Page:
tacolons folva.tions, but yet when extraordinary difficulties prels us, and the common ways and means of deliverance are shut up, we ought by faith to exalt the omnipotency of God, byasci ibirig~ the glory thereof to him, and leave ourselves to his good pleafore, without straitening or narrowing his Almighty Power, according to the mould or our poor, low thoughts and apprehensions of it: for so the Lord himself directeth our faith in difficult cases, Ifa. Iv. 8,9. " For my thoughts are not your thoughts, "neither are your ways my ways, faith the Lord; for as the "heavens are higher than the earth, so are my ways higher "than your ways, and my thoughts than your thoughts." :He speaks there of his pardoning mercy, -which he will not have his people to contract, and limit according to the model and platform of their own desponding, misgiving, and unbelieving thoughts; but to exalt and glorify it, according to its unbounded! fulness; as it is in the thoughts of God, the fountain df that mercy; so it ought to be with respect to his power, about which his thoughts and ours do vastly differ; the power of God as we cast it in the mould of our thoughts, is as vastly different, and disproportionate from what it is in the thoughts'of God the fountain thereof; as the earth is to the heavens, which is but a small inconsiderable point compared with them.

2. The power of God is a supreme and sovereign power, from which all creature-power is derived, and by which it is over-ruled, restrained, and limited at his pleasure: Nebuchadnezzar was a great monarch, he ruled over other kings, yet he held his kingdom from God; it was God that placed not only the crown upon his head, but his head upon his' shoulders, Dan. ii. 37. "Thou, O king, art a king of kings; for the God of "heaven hath given thee a kingdom, power, and strength, and "glory." Hence it follows, that no creature cast move tongue or hand against any of God's people, but by virtue1 of a commit sion or permission from their Godi albeit they think not so. Knowest thou not, faith Pilate unto Christ, that I have power to crucify thee, and power to release thee? Proud worm! what an ignorant, and insolent boast was this of his own power! and 'how doth Christ spoil and shame it in his answer i John xix. 10. Thou couldejl have no power at all againjl me, except it were given thee from above.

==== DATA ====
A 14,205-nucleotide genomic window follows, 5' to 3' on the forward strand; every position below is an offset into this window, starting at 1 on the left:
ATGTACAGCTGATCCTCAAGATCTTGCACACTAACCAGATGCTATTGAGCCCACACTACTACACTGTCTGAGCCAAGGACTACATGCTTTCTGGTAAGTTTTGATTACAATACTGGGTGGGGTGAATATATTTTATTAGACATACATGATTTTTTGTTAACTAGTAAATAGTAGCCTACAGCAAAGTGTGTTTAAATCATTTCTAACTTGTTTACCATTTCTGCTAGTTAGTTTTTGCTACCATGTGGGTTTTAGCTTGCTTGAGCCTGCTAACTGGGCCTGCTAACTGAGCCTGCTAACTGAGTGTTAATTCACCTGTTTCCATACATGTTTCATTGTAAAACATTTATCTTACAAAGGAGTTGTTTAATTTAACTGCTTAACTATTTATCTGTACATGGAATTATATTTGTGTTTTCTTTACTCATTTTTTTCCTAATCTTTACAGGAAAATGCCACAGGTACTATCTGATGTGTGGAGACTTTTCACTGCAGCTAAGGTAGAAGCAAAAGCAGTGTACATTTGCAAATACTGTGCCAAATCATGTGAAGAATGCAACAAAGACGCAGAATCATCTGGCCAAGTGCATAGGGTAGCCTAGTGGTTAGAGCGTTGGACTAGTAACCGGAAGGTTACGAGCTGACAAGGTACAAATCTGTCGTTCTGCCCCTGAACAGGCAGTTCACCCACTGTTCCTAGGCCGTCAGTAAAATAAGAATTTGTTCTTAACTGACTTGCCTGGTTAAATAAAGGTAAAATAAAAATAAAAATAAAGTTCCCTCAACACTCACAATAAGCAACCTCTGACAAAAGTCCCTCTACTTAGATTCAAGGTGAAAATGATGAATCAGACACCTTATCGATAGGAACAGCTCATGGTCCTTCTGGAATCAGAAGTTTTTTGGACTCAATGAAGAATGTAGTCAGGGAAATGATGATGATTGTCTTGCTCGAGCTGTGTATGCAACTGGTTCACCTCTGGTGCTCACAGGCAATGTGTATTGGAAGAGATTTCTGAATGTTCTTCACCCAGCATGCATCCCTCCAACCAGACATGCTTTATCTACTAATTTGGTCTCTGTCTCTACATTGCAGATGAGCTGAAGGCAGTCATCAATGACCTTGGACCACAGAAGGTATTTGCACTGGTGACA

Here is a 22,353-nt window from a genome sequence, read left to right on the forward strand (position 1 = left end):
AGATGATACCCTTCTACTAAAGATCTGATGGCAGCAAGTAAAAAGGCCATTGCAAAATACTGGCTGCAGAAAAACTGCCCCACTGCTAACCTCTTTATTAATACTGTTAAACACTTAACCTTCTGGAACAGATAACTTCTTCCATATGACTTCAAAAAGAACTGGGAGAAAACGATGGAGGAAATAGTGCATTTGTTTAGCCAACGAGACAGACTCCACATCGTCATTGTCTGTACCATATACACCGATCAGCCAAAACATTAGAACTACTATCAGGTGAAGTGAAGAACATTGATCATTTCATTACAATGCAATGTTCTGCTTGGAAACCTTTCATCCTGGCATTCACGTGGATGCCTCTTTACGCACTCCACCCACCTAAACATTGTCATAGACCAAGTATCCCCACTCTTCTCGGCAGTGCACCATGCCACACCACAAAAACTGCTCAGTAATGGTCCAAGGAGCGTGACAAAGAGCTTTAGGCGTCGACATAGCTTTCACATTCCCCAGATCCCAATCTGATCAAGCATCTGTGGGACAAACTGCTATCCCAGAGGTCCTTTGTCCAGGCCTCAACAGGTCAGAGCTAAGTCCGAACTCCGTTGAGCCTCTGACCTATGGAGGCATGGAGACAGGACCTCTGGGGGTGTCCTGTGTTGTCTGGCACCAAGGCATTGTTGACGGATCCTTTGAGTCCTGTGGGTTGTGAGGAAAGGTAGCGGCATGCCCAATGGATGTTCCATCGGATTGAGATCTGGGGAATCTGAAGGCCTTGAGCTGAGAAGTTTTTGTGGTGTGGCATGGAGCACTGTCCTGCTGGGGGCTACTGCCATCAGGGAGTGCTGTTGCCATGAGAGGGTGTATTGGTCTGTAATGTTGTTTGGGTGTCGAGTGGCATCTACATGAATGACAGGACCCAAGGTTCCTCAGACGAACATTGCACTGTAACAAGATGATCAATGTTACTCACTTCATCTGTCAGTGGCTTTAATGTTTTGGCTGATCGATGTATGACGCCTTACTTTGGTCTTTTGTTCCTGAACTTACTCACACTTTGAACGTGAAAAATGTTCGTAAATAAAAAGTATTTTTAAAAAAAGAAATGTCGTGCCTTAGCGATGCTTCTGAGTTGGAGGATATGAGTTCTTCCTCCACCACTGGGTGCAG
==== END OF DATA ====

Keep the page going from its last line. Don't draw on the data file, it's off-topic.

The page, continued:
Wicked men like wild horses would run over and trample under foot all the people of God in the world, were it not that the bridle of divine Providence had a strong curb to restrain them: Ezek. xxii. 6. "The princes of lirael every one "were in thee, to their power to shed blood." And it was well for God's Israel that their power was not as large as their i wills were; this world is a raging and boiflerous lea, which sorely tosses the passengers for heaven that fail upon it, but this is their comfort and security: "The Lordxslilleth the noise of ." the sea, the noise of the waves, and the tumult of the peo'' pie," Psal. lxv. 7. Moral, as well as natural waves, are checked and bounded by divine power. "Surely the wrath of "man shall praise thee, and the remainder of wrath thou shalt "restrain," Psal. lxxvi, 10. As a man turns so much water into the channel as will drive the mill, and turns away the rest into another sluice

, Yea, nqt only the power of man, but the power of devils also is under the restraint and limitation of this power, Rev. Hi- 10. "Satan shall cast some of you into prison, and ye shall "have tribulation ten days." He would have cast them into their graves, yea, into hell if he could, but it must be only info a prison: He would have kept them in prison, till they had died and rotted there, but it must be only for ten days, Oti glorious sovereign power! which thus keeps the reins of govern,* jnent in its own hand!